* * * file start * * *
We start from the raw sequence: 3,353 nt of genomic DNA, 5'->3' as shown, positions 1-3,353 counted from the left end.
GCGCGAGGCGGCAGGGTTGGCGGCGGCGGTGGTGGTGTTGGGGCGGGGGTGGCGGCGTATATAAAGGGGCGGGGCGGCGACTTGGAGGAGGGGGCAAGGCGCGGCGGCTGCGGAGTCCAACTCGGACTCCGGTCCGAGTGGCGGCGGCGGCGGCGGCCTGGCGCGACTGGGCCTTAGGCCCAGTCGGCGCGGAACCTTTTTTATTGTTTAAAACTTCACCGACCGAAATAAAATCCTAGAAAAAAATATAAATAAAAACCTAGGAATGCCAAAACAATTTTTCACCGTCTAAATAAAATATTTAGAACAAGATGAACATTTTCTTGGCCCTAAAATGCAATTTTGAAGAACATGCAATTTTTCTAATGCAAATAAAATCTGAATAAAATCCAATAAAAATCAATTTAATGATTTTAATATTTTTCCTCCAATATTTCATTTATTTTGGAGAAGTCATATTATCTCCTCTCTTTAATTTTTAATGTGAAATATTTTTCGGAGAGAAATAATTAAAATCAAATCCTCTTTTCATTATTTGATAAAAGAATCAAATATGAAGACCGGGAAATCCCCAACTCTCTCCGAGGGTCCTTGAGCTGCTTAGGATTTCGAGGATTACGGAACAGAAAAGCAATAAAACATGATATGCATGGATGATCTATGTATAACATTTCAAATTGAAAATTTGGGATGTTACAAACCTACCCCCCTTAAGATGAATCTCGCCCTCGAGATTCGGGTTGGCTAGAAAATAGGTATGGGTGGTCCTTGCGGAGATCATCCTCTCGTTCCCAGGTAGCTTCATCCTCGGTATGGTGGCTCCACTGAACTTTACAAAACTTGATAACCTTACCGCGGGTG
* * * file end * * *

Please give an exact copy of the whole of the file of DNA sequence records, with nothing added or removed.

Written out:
We start from the raw sequence: 3,353 nt of genomic DNA, 5'->3' as shown, positions 1-3,353 counted from the left end.
GCGCGAGGCGGCAGGGTTGGCGGCGGCGGTGGTGGTGTTGGGGCGGGGGTGGCGGCGTATATAAAGGGGCGGGGCGGCGACTTGGAGGAGGGGGCAAGGCGCGGCGGCTGCGGAGTCCAACTCGGACTCCGGTCCGAGTGGCGGCGGCGGCGGCGGCCTGGCGCGACTGGGCCTTAGGCCCAGTCGGCGCGGAACCTTTTTTATTGTTTAAAACTTCACCGACCGAAATAAAATCCTAGAAAAAAATATAAATAAAAACCTAGGAATGCCAAAACAATTTTTCACCGTCTAAATAAAATATTTAGAACAAGATGAACATTTTCTTGGCCCTAAAATGCAATTTTGAAGAACATGCAATTTTTCTAATGCAAATAAAATCTGAATAAAATCCAATAAAAATCAATTTAATGATTTTAATATTTTTCCTCCAATATTTCATTTATTTTGGAGAAGTCATATTATCTCCTCTCTTTAATTTTTAATGTGAAATATTTTTCGGAGAGAAATAATTAAAATCAAATCCTCTTTTCATTATTTGATAAAAGAATCAAATATGAAGACCGGGAAATCCCCAACTCTCTCCGAGGGTCCTTGAGCTGCTTAGGATTTCGAGGATTACGGAACAGAAAAGCAATAAAACATGATATGCATGGATGATCTATGTATAACATTTCAAATTGAAAATTTGGGATGTTACAAACCTACCCCCCTTAAGATGAATCTCGCCCTCGAGATTCGGGTTGGCTAGAAAATAGGTATGGGTGGTCCTTGCGGAGATCATCCTCTCGTTCCCAGGTAGCTTCATCCTCGGTATGGTGGCTCCACTGAACTTTACAAAACTTGATAACCTTACCGCGGGTG